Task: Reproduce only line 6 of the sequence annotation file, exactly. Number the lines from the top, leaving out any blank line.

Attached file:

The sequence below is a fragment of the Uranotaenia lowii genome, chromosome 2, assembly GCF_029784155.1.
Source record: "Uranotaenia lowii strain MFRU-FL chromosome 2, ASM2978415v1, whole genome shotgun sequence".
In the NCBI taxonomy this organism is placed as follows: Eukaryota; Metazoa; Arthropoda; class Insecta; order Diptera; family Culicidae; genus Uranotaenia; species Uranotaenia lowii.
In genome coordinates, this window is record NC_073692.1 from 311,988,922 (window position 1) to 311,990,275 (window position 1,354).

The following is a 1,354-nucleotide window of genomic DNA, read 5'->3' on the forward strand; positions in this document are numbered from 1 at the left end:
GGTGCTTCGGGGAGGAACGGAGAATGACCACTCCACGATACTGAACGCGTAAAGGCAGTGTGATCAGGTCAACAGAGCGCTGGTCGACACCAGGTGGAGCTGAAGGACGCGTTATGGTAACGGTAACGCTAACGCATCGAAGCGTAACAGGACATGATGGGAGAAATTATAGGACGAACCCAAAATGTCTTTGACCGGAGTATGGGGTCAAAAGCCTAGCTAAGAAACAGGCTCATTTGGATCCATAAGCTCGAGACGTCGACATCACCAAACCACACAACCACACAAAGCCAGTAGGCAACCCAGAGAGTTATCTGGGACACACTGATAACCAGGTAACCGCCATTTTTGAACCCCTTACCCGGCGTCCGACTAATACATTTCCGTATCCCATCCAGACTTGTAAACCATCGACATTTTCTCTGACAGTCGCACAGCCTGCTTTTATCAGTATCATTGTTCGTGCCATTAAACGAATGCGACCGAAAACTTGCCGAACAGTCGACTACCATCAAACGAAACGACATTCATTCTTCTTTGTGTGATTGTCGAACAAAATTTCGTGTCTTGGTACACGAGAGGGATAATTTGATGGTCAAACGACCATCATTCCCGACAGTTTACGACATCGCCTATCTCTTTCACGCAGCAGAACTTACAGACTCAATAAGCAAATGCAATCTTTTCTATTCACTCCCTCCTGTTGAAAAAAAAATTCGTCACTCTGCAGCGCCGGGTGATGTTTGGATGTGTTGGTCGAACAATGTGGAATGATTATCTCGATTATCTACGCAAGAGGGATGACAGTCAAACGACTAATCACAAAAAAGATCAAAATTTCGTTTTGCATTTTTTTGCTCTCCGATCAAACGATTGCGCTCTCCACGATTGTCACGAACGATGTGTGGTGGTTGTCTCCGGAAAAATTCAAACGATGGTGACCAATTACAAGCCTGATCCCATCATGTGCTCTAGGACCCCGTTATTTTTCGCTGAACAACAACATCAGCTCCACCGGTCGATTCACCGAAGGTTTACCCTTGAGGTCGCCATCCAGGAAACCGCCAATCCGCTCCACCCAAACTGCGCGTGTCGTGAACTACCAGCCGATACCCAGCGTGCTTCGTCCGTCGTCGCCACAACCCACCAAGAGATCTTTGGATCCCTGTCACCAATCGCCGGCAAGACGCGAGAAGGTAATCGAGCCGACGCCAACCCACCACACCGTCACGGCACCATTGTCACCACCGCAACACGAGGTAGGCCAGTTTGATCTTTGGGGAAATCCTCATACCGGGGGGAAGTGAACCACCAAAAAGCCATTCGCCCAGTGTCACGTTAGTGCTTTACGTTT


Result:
GGTGCTTCGGGGAGGAACGGAGAATGACCACTCCACGATACTGAACGCGTAAAGGCAGTGTGATCAGGTCAACAGAGCGCTGGTCGACACCAGGTGGAGCTGAAGGACGCGTTATGGTAACGGTAACGCTAACGCATCGAAGCGTAACAGGACATGATGGGAGAAATTATAGGACGAACCCAAAATGTCTTTGACCGGAGTATGGGGTCAAAAGCCTAGCTAAGAAACAGGCTCATTTGGATCCATAAGCTCGAGACGTCGACATCACCAAACCACACAACCACACAAAGCCAGTAGGCAACCCAGAGAGTTATCTGGGACACACTGATAACCAGGTAACCGCCATTTTTGAACCCCTTACCCGGCGTCCGACTAATACATTTCCGTATCCCATCCAGACTTGTAAACCATCGACATTTTCTCTGACAGTCGCACAGCCTGCTTTTATCAGTATCATTGTTCGTGCCATTAAACGAATGCGACCGAAAACTTGCCGAACAGTCGACTACCATCAAACGAAACGACATTCATTCTTCTTTGTGTGATTGTCGAACAAAATTTCGTGTCTTGGTACACGAGAGGGATAATTTGATGGTCAAACGACCATCATTCCCGACAGTTTACGACATCGCCTATCTCTTTCACGCAGCAGAACTTACAGACTCAATAAGCAAATGCAATCTTTTCTATTCACTCCCTCCTGTTGAAAAAAAAATTCGTCACTCTGCAGCGCCGGGTGATGTTTGGATGTGTTGGTCGAACAATGTGGAATGATTATCTCGATTATCTACGCAAGAGGGATGACAGTCAAACGACTAATCACAAAAAAGATCAAAATTTCGTTTTGCATTTTTTTGCTCTCCGATCAAACGATTGCGCTCTCCACGATTGTCACGAACGATGTGTGGTGGTTGTCTCCGGAAAAATTCAAACGATGGTGACCAATTACAAGCCTGATCCCATCATGTGCTCTAGGACCCCGTTATTTTTCGCTGAACAACAACATCAGCTCCACCGGTCGATTCACCGAAGGTTTACCCTTGAGGTCGCCATCCAGGAAACCGCCAATCCGCTCCACCCAAACTGCGCGTGTCGTGAACTACCAGCCGATACCCAGCGTGCTTCGTCCGTCGTCGCCACAACCCACCAAGAGATCTTTGGATCCCTGTCACCAATCGCCGGCAAGACGCGAGAAGGTAATCGAGCCGACGCCAACCCACCACACCGTCACGGCACCATTGTCACCACCGCAACACGAGGTAGGCCAGTTTGATCTTTGGGGAAATCCTCATACCGGGGGGAAGTGAACCACCAAAAAGCCATTCGCCCAGTGTCACGTTAGTGCTTTACGTTT